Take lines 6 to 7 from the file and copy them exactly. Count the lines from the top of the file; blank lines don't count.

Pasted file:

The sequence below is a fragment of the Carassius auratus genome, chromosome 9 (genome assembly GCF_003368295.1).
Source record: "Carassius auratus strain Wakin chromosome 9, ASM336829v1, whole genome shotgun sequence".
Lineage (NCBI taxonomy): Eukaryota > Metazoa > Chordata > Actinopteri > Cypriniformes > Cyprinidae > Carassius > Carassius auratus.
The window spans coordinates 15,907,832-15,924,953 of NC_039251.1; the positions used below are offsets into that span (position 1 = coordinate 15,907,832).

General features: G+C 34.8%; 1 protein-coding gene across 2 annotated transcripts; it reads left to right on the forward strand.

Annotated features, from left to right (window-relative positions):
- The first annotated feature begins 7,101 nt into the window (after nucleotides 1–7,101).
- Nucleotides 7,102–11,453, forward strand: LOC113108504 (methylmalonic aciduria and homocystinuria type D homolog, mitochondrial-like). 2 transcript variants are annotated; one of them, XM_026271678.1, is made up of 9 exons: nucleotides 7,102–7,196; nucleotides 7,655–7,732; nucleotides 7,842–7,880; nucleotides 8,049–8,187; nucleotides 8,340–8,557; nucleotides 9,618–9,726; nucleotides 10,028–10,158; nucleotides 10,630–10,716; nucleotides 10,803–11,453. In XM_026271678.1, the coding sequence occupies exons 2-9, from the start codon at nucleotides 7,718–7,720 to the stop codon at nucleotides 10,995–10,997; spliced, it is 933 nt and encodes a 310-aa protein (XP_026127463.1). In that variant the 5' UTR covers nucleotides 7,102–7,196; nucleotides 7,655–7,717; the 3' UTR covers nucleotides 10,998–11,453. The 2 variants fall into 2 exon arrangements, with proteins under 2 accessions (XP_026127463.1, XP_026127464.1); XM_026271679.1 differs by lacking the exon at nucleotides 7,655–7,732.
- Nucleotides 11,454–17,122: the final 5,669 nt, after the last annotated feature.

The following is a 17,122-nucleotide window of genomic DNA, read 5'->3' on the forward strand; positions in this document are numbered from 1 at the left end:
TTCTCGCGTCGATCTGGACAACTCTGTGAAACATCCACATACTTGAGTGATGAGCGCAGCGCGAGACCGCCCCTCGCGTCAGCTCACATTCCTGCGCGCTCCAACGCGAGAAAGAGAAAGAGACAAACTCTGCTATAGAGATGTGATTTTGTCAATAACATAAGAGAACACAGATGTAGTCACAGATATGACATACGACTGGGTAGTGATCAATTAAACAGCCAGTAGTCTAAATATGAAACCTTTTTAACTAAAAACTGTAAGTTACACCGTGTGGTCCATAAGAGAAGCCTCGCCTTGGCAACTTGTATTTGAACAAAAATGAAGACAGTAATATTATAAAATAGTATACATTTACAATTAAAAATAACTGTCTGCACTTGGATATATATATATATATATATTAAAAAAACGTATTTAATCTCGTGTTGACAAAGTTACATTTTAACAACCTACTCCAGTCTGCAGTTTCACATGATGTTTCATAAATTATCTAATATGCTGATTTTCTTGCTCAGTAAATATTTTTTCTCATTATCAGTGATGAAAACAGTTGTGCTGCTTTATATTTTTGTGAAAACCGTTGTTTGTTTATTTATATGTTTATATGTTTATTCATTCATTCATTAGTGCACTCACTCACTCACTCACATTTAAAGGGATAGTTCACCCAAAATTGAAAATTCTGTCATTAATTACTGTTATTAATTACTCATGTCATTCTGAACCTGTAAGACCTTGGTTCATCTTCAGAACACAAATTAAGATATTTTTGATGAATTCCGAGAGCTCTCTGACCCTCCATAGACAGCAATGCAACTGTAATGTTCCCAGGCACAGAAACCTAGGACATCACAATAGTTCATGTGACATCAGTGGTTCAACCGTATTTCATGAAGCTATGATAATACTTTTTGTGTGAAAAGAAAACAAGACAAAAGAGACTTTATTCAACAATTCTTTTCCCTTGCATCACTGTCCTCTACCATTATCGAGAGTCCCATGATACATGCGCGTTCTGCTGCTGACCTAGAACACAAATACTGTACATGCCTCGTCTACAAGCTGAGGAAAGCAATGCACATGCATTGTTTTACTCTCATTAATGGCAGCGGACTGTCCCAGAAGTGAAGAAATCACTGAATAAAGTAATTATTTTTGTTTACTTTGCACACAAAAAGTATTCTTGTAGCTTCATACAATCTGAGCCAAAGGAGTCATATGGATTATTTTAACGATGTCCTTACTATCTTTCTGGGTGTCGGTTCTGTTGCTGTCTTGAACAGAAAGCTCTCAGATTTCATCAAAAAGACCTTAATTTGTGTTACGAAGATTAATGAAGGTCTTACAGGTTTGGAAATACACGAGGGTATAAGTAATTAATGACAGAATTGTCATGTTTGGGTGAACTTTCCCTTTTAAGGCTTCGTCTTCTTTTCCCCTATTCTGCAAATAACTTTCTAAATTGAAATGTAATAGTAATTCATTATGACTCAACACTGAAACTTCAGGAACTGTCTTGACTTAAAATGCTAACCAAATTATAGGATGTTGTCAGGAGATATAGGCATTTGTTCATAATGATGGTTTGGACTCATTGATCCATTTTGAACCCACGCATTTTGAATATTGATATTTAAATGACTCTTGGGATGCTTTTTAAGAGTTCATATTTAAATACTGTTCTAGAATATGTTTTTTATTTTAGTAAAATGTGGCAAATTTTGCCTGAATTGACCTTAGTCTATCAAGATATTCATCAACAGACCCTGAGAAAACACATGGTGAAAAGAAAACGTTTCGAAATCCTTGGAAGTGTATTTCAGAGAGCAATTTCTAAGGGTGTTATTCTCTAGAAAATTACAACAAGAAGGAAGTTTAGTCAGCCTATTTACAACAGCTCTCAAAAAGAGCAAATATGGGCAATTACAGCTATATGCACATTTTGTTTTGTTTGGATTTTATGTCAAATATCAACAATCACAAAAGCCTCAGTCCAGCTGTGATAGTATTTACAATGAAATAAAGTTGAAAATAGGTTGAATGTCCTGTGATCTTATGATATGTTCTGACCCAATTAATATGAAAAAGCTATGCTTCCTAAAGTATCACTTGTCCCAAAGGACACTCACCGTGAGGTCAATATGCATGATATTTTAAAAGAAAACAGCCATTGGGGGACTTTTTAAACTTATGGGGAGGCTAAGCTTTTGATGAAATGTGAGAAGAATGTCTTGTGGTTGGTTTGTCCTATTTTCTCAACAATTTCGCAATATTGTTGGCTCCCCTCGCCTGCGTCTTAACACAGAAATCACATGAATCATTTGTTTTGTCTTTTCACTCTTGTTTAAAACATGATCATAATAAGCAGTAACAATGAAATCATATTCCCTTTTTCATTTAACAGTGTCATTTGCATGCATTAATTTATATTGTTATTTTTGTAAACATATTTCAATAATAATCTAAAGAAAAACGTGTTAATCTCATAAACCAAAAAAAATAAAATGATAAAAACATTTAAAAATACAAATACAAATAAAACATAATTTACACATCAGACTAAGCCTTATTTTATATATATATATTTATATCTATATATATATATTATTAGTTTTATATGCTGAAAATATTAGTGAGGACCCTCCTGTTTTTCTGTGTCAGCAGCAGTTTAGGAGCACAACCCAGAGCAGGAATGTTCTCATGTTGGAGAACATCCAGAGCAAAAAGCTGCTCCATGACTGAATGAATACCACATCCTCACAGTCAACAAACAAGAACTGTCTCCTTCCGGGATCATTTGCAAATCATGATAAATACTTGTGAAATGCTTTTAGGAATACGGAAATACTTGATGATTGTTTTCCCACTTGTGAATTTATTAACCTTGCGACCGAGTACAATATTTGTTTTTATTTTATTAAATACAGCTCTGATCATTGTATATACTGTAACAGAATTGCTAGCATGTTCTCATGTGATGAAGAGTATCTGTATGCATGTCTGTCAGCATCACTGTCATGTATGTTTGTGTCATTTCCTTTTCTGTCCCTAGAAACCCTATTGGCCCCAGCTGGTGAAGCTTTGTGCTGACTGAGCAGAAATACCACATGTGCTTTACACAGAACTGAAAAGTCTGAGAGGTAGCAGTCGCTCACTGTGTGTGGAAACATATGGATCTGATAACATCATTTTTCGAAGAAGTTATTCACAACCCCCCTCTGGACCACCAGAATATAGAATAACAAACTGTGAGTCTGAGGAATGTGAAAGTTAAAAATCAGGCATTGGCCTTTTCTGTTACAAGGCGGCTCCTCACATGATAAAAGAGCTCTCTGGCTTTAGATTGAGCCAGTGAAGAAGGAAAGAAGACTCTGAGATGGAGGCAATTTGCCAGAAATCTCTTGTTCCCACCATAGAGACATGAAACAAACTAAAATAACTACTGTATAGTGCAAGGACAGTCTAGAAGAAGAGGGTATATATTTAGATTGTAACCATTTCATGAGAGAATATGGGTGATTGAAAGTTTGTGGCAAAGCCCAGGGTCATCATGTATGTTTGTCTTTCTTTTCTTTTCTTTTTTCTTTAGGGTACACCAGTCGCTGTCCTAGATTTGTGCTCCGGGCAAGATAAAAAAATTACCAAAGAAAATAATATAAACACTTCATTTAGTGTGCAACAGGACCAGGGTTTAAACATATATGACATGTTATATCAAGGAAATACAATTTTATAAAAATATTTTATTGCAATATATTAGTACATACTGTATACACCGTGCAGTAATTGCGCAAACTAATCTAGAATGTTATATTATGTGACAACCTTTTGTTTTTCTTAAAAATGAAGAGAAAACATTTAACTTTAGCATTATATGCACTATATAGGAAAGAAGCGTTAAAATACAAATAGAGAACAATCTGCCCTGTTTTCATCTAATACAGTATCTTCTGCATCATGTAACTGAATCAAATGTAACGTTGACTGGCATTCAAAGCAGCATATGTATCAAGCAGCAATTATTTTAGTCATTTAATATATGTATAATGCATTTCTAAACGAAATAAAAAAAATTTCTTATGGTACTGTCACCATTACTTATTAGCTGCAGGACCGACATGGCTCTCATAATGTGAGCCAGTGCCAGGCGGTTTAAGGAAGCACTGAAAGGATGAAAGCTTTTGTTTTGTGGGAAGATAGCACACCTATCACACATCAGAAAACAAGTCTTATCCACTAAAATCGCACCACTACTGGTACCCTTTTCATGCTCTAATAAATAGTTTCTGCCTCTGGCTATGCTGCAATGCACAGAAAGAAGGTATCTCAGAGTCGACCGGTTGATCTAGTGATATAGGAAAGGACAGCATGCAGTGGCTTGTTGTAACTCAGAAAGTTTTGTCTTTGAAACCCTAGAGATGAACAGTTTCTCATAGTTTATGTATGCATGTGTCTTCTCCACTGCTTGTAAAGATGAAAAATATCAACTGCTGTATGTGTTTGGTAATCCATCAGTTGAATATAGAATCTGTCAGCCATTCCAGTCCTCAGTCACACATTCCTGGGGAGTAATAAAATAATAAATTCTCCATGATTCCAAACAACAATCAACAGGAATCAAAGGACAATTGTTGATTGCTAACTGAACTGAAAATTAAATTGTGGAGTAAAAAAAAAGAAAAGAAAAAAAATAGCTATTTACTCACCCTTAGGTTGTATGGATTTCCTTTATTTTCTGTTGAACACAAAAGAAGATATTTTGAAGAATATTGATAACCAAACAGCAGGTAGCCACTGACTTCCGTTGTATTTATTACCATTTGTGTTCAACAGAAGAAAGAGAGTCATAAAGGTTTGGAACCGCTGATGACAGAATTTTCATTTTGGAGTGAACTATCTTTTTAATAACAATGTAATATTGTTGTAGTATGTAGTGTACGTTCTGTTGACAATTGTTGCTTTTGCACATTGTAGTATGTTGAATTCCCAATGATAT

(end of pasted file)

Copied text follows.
Annotated features, from left to right (window-relative positions):
- The first annotated feature begins 7,101 nt into the window (after nucleotides 1–7,101).